One of the World War II veterans who participated in the October 2012 Honor Flight to Washington was recruited at a Garden City Beach supermarket.
“I plucked a man out of Kroger and he was on the flight,” says Honor Flight volunteer Bill Krzyk, who spotted the shoppers WWII hat. Krzyk struck up a conversation and knew he had a candidate for the fifth trip from Myrtle Beach to the nation’s capital.
Finding WWII veterans has become one of the biggest challenges for the dedicated volunteers who make the flights happen. Walter Kollet, chairman of Honor Flight Myrtle Beach, has that in mind in booking the sixth area flight for Aug. 28.
“I don’t want to fly with an empty seat,” he says. On the October 2012 trip, “we were right up to the last minutes’’ filling all available seats. “Since November 2010, we’ve transported 464 [WWII] veterans” to see their memorial.
One-day trips were made in May and October of 2011 and 2012. Participants, including WWII vets, guardians, volunteers and a medical team, visit several other places including the Iwo Jima Memorial and Arlington National Cemetery.
The veterans are welcomed home with a grand reception at Myrtle Beach International Airport. Veterans and guardians in the last rows on the October flight were curious at the delay in disembarking. The welcoming throng stretched from the General Aviation Terminal to the stairway at the plane, slowing the pace as veterans started through the line of greeters. A guardian who had been on previous flights said it was the largest welcoming crowd he had seen.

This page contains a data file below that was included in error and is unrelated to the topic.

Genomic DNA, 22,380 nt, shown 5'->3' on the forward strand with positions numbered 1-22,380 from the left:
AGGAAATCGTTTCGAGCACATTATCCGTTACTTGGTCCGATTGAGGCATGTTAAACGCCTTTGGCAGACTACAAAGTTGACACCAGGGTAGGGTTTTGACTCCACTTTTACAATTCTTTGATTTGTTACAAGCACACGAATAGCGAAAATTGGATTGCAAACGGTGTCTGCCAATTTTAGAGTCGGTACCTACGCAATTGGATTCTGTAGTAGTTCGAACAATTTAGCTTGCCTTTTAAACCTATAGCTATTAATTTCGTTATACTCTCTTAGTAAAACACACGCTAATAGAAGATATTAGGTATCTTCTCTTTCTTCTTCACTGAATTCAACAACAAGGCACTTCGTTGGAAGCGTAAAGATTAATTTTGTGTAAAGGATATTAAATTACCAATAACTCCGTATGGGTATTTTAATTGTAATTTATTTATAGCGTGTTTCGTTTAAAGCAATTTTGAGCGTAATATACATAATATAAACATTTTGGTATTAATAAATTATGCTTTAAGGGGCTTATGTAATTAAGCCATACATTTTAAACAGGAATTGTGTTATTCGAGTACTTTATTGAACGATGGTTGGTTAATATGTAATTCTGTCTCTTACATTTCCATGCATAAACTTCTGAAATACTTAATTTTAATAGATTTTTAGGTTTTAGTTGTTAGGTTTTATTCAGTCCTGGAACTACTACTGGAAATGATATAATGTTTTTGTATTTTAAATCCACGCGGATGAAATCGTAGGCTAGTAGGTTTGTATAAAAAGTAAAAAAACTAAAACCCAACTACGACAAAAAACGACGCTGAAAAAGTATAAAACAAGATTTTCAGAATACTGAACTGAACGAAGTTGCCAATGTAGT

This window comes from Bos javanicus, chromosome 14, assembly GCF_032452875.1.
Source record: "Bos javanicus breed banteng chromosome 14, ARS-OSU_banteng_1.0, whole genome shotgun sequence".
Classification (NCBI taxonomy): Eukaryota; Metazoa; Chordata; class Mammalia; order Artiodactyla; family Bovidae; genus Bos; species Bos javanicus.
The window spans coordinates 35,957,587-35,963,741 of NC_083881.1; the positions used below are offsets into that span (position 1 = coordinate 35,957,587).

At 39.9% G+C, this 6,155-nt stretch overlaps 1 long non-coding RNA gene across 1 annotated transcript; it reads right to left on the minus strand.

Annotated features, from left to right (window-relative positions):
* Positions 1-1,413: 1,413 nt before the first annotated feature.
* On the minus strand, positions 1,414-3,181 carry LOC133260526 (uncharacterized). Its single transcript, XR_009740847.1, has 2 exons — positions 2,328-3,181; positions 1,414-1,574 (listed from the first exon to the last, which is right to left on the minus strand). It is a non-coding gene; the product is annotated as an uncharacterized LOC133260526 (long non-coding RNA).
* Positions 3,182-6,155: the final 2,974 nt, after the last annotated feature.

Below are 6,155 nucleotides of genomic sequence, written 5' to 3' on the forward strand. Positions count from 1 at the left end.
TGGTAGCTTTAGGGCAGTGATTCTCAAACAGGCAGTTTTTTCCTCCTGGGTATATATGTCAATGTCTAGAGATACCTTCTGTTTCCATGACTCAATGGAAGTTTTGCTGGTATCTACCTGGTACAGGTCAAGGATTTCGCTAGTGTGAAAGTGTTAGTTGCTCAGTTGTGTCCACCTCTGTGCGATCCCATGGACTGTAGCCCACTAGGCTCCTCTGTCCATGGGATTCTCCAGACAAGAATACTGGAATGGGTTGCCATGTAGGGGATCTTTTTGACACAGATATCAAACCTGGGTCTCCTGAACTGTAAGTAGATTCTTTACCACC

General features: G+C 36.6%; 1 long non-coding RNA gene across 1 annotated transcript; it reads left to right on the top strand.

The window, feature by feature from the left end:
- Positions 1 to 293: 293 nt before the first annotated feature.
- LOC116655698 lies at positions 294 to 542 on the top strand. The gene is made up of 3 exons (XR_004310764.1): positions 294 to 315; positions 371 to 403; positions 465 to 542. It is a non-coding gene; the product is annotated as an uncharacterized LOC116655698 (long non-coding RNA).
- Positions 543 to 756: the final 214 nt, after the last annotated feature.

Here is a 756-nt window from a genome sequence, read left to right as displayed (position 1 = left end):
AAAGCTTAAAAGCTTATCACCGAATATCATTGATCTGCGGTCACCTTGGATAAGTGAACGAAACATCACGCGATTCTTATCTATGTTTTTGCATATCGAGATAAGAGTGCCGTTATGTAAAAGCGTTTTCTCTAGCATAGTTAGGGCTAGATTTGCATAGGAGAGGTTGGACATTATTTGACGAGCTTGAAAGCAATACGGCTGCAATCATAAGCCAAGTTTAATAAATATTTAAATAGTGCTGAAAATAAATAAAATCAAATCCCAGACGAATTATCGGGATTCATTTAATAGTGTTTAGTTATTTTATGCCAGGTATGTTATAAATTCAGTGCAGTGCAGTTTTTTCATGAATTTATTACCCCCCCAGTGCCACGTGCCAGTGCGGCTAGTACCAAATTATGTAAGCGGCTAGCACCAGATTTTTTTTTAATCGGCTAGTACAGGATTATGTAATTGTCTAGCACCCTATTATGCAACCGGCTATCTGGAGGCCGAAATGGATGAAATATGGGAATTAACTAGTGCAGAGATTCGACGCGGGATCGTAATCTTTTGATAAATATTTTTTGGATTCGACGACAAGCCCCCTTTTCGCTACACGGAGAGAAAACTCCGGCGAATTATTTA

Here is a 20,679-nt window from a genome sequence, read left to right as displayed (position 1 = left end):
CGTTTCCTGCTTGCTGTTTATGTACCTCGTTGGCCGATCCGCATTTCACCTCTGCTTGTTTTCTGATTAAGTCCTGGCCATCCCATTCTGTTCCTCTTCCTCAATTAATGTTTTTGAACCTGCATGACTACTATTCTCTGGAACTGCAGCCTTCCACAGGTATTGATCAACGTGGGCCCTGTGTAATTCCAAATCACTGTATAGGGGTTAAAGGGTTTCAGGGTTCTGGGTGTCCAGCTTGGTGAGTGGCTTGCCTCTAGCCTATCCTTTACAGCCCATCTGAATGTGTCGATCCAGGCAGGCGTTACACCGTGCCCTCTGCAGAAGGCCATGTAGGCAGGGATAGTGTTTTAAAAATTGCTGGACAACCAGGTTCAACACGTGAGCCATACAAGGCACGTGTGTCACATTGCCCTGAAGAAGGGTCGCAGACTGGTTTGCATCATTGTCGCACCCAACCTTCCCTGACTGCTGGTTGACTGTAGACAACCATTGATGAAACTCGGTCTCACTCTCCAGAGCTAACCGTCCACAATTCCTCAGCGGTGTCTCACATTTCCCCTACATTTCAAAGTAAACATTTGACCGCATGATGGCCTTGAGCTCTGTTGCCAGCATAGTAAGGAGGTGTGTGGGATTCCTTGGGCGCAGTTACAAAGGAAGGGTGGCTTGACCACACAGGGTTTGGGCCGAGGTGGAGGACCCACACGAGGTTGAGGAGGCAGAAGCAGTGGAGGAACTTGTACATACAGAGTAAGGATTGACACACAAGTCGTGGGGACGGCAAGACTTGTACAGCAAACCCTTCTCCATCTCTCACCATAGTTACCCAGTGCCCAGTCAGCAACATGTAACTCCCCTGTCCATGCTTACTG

For both 2012 flights, Honor Flight expanded its area to Florence and Charleston and up to Wilmington, N.C. Information is sent to 40 American Legion and Veterans of Foreign Wars posts in 10 South and North Carolina counties as well as to the Veterans Affairs service offices, such as the one in Conway.
Horry County Veterans service officer Wendell Allen is a huge fan of Honor Flight. “I love it -- it’s awesome.” His office distributes information about Honor Flight but cannot identify veterans because of confidentiality. Allen says the Legion and VFW posts, Disabled American Veterans and nursing homes are the best places to recruit, as he does for veterans services.
Once identified, some WWII vets don’t want to fly. Some members of the Greatest Generation perhaps have never flown. “One vet said ‘no, I’m too old to fly,’’’ Allen recalls. Honor Flights typically include a lot of applauding and cheering, and that is done “to relieve the anxiety.”
Other WWII vets expressed a reluctance to go because they didn’t serve overseas, Kollet says. “A lot of people [in various military services] were in the states and contributed” to the war effort. “That includes the Merchant Marines.” Occupation forces are also eligible -- anyone who entered military service by Dec. 31, 1946.
So the search is on for finding veterans of WWII. Ask your friends, neighbors and relatives if they know a veteran of WWII. Ask about Honor Flight. And in the mall or grocery store, watch for the older guy wearing a WWII hat.